I’ve loved writing since . . . well, since I could write, I guess! I love the feeling of getting lost in a world I’ve created, seeing characters come to life as a story unfolds, and the exhilaration on days when the right words just seem to flow. Here are some of the things I’ve learned over the years, and I hope some of it will be helpful 🙂

Write what you love. 
Writing isn’t easy. If you write a genre you don’t even like reading, it’ll just make things harder. You’ll be far less likely to finish your story and you won’t enjoy the process at all. 
Moreover, what you’ve written will reflect your lack of passion, and it shouldn’t be that way. Writing, like all art, has to mean something to you, or it won’t mean much to anyone else. When you write, you strive to create something that adds sparkle and song to normal life. You can’t do that if you don’t write about what matters to you.

Remember your readers. 
When you write, don’t try to write for everyone, lest you end up pleasing no one. Choose a target audience. Decide who you would want to read and enjoy your work, and then write for them.

Ask yourself about your audience as you write. Which issues are relevant to them? What sort of humour would they appreciate? What kind of characters would appeal to them? Questions like this will help “tighten” your writing, making it more focused.

Don’t overwrite. 
Be careful not to be too wordy. It can be tempting to use a string of adjectives like, “The house stood empty. Ruined. Abandoned. Desolate.” Very often, though, less is more.

Try not to describe things to death or state the obvious because you’re scared your readers may miss something. Leave a bit of the figuring out to them and let them use their imaginations to fill in the details you haven’t stated explicitly. They’re smarter than you think! 😉

Put yourself out there.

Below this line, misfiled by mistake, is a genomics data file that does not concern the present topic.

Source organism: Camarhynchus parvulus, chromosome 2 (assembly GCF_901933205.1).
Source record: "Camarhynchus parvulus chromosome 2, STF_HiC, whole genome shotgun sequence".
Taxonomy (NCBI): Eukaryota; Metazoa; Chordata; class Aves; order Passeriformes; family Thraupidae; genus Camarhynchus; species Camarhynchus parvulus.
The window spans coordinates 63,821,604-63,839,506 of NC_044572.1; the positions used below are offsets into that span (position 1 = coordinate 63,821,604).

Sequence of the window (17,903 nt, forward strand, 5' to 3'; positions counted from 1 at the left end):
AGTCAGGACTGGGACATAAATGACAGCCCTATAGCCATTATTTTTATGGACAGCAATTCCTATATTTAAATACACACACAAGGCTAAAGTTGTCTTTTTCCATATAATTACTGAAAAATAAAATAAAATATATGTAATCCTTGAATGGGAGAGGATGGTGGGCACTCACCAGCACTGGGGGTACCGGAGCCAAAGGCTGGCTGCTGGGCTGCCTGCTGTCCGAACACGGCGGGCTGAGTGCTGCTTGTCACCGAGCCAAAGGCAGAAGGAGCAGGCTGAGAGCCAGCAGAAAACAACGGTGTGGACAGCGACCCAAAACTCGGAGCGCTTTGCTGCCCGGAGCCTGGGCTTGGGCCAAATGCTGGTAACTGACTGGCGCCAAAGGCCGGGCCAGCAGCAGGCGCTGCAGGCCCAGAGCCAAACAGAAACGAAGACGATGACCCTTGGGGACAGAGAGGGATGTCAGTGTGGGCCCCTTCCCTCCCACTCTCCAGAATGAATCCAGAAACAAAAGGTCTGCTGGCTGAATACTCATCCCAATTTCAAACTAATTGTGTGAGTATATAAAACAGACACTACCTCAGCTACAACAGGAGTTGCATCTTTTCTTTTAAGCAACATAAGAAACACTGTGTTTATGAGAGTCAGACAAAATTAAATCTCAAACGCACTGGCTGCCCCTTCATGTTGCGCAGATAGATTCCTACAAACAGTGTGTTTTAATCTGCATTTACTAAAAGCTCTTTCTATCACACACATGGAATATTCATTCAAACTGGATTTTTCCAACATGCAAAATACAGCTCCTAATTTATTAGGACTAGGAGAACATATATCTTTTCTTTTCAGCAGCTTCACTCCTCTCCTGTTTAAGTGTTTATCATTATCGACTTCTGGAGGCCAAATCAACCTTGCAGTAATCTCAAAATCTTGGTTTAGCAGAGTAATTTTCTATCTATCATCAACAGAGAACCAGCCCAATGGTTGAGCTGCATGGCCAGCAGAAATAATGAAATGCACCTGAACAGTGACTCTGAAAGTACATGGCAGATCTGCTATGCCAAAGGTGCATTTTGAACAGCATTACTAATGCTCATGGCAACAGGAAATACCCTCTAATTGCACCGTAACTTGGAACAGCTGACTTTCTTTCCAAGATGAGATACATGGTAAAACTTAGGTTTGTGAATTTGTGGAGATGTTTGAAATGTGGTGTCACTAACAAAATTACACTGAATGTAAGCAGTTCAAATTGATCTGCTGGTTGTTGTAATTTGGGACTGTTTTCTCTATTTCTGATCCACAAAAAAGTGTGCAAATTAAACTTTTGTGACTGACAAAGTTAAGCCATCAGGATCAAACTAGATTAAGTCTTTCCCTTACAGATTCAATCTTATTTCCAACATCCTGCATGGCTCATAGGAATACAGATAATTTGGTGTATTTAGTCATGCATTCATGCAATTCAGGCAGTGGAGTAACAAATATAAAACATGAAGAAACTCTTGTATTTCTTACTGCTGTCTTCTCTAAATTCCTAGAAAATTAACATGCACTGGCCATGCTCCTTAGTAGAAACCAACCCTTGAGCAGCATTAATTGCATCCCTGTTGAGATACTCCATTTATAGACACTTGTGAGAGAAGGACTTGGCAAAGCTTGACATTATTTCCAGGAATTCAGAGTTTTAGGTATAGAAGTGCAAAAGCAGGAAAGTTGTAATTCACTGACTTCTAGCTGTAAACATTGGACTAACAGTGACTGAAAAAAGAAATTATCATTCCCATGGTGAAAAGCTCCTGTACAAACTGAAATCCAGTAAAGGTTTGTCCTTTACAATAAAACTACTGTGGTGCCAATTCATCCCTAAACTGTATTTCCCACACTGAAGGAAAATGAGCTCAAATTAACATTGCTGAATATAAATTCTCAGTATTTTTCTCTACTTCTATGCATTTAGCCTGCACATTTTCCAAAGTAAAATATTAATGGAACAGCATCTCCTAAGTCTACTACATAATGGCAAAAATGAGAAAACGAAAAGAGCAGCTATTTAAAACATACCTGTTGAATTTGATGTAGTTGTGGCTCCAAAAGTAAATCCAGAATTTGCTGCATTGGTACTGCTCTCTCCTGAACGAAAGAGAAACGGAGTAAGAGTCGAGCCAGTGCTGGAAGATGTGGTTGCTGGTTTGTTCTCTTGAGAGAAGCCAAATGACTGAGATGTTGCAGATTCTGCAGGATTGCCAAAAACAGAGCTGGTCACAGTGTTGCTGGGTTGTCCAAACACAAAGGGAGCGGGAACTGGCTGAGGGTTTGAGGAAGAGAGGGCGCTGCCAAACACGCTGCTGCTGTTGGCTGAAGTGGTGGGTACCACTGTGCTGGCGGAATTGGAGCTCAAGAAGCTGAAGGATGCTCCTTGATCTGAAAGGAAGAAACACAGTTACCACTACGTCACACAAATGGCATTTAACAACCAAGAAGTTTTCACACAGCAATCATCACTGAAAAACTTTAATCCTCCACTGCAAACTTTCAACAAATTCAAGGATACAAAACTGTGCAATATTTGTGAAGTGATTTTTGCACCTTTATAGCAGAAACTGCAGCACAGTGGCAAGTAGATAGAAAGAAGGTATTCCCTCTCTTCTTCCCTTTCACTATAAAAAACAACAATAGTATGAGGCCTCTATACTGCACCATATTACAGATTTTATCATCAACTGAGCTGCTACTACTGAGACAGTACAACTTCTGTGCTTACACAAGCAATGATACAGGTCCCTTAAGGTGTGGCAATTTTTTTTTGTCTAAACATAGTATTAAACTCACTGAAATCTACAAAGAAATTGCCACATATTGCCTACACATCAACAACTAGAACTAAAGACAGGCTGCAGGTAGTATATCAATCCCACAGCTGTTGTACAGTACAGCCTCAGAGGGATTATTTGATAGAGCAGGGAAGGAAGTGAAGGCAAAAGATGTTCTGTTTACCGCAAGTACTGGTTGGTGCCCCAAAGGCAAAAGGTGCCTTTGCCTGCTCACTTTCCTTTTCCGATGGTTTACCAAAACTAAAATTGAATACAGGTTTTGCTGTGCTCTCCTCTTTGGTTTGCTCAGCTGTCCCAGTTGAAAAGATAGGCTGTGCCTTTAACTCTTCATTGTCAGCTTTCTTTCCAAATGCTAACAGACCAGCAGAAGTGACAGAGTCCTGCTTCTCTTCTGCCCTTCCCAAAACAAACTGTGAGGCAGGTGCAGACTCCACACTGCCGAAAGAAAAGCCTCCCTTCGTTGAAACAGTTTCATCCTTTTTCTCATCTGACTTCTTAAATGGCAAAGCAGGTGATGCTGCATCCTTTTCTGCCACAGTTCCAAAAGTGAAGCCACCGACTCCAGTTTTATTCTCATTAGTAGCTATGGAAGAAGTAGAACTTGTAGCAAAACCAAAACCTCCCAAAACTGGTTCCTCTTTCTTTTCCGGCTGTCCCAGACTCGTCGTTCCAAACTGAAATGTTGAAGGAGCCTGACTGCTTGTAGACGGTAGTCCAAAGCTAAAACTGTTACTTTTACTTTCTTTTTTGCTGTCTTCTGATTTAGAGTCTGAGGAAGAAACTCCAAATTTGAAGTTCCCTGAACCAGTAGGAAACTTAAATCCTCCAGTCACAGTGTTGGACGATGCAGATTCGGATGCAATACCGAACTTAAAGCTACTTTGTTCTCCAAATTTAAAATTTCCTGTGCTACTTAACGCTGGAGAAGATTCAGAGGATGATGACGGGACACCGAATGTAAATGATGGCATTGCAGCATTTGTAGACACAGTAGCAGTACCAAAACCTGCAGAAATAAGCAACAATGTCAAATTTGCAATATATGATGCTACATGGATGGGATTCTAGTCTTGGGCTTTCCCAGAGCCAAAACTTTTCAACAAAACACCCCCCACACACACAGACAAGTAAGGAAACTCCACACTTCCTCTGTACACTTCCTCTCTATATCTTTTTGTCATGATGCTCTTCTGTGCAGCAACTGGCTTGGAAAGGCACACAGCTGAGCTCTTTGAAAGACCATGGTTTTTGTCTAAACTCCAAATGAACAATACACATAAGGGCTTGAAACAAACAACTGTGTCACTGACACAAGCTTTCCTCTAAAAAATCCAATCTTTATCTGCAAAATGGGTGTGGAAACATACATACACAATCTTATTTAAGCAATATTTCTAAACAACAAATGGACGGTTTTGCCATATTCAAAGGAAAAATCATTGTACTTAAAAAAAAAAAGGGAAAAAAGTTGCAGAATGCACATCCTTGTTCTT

Often the scariest part of writing is taking the manuscript you’ve agonised over for months and emailing it to a friend to read, clicking “publish” when you’ve spent hours crafting a deeply personal post, or swallowing your fear and finally entering that writing contest.

It’s terrifying, but it’s true. If you want to grow as a writer, you have to put yourself out there. Pour your heart into your writing, and share it with others. Start blogging. Submit an article. Invite people to read what you’ve written and ask them for constructive criticism.

This is when you start to grow. It’s not easy, and it requires lots of prayer and deep breaths, but it is so worth it!

Write for God. 
God is the One who created you with a love and talent for writing. Remember this, and let your writing be a song of thanksgiving to Him.

Give your writing to the Lord and ask Him to use it for His glory. He may use it differently than you expected Him to, but you can rest in the fact that He will work all things together for the good of those who love Him. And He’s got the Master Plan for your life and your writing. 🙂

About Jeanette

I’m Jeanette, and I’m His 🙂 I’m a nutty South African bookworm, writer, muso and drama queen. I love Middle-earth, Narnia, Discworld . . . oh, and all things Celtic! I recently started blogging and it’s been quite a journey so far. I’d love to have you come visit! Click here to visit Only by Grace.

*applauds* Wasn’t that great? Thank you so much, Jeanette, for being on Notebooks and Novels! Be sure to chat with Jeanette in the comments and check her blog out. =) 

Is Writing A Real Job?-Guest Post By Tessa Emily Hall

Today, I’ve had the opportunity to swap blogs with YA author Tessa Emily Hall! =) Check out my post on researching for your novel over at her blog here. Enjoy reading! =) I hope to see y’all in the comments! 
At 18-years-old, I faced a crossroads in my life: Pursue my heart’s desire to write, or settle for a stable career. A career that most people would consider to be a “real job” as opposed to being a writer.
I wasn’t at this crossroads for too long before I remembered I have absolutely no other passions or gifts that aren’t related to books and writing. (Other than acting, which isn’t necessarily considered a “real job”, either.)
Now that I’m 23 and have been journeying along this writing path for seven years now, I can say with confidence that, yes, writing isa real job. No, it’s not just a hobby. If it was just a hobby then I would not be making an income right now.
Think about the text we’re exposed to every day: Textbooks. Novels. Non-fiction books. Magazines. Newspapers. Newsletters. Ads. Manuals. TV and film (scripts). Catalogs. Greeting cards. Website copy. All of this text is written by a human, a human who was most likely paid to provide their content.